It was not long before Soames's determination to build went the round of the family, and created the flutter that any decision connected with property should make among Forsytes.
It was not his fault, for he had been determined that no one should know. June, in the fulness of her heart, had told Mrs. Small, giving her leave only to tell Aunt Ann—she thought it would cheer her, the poor old sweet! for Aunt Ann had kept her room now for many days.
Mrs. Small told Aunt Ann at once, who, smiling as she lay back on her pillows, said in her distinct, trembling old voice:
“It's very nice for dear June; but I hope they will be careful—it's rather dangerous!”
When she was left alone again, a frown, like a cloud presaging a rainy morrow, crossed her face.
While she was lying there so many days the process of recharging her will went on all the time; it spread to her face, too, and tightening movements were always in action at the corners of her lips.
The maid Smither, who had been in her service since girlhood, and was spoken of as “Smither—a good girl—but so slow!”—the maid Smither performed every morning with extreme punctiliousness the crowning ceremony of that ancient toilet. Taking from the recesses of their pure white band-box those flat, grey curls, the insignia of personal dignity, she placed them securely in her mistress's hands, and turned her back.
And every day Aunts Juley and Hester were required to come and report on Timothy; what news there was of Nicholas; whether dear June had succeeded in getting Jolyon to shorten the engagement, now that Mr. Bosinney was building Soames a house; whether young Roger's wife was really—expecting; how the operation on Archie had succeeded; and what Swithin had done about that empty house in Wigmore Street, where the tenant had lost all his money and treated him so badly; above all, about Soames; was Irene still—still asking for a separate room? And every morning Smither was told: “I shall be coming down this afternoon, Smither, about two o'clock. I shall want your arm, after all these days in bed!”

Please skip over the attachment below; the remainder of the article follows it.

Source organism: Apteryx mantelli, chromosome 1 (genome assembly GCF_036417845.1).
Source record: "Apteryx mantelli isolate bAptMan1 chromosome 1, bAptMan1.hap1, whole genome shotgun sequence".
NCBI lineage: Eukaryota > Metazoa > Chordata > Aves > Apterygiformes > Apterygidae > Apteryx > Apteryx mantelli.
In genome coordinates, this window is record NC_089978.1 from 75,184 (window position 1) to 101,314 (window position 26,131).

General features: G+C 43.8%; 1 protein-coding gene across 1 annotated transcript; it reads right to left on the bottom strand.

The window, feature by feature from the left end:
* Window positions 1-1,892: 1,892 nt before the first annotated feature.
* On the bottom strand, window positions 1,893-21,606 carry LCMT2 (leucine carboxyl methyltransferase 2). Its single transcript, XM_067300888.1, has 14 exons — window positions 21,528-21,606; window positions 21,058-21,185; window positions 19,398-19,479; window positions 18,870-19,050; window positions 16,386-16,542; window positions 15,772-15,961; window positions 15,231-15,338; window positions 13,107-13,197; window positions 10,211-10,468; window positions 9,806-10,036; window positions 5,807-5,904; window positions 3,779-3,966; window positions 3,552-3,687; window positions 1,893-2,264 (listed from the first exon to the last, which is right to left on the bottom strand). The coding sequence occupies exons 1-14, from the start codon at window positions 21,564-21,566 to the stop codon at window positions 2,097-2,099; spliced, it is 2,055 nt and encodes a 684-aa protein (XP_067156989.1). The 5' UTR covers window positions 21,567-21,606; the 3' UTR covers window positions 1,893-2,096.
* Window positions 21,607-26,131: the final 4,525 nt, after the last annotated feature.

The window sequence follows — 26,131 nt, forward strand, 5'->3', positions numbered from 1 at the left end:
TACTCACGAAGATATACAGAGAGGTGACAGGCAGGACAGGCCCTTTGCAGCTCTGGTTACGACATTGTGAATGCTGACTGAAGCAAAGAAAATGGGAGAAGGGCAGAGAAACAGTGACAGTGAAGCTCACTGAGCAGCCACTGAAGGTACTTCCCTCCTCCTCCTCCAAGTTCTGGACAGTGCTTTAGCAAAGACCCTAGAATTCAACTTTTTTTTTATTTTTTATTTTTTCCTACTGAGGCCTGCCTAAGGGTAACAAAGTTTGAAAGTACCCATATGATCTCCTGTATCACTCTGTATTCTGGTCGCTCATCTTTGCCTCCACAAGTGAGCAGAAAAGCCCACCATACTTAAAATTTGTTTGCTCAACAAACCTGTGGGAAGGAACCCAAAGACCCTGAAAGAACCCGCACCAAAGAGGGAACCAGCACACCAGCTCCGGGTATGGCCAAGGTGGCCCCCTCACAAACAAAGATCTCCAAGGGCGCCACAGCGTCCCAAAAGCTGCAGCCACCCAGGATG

After telling Aunt Ann, Mrs. Small had spoken of the house in the strictest confidence to Mrs. Nicholas, who in her turn had asked Winifred Dartie for confirmation, supposing, of course, that, being Soames's sister, she would know all about it. Through her it had in due course come round to the ears of James. He had been a good deal agitated.
“Nobody,” he said, “told him anything.” And, rather than go direct to Soames himself, of whose taciturnity he was afraid, he took his umbrella and went round to Timothy's.
He found Mrs. Septimus and Hester (who had been told—she was so safe, she found it tiring to talk) ready, and indeed eager, to discuss the news. It was very good of dear Soames, they thought, to employ Mr. Bosinney, but rather risky. What had George named him? 'The Buccaneer' How droll! But George was always droll! However, it would be all in the family they supposed they must really look upon Mr. Bosinney as belonging to the family, though it seemed strange.
James here broke in:
“Nobody knows anything about him. I don't see what Soames wants with a young man like that. I shouldn't be surprised if Irene had put her oar in. I shall speak to....”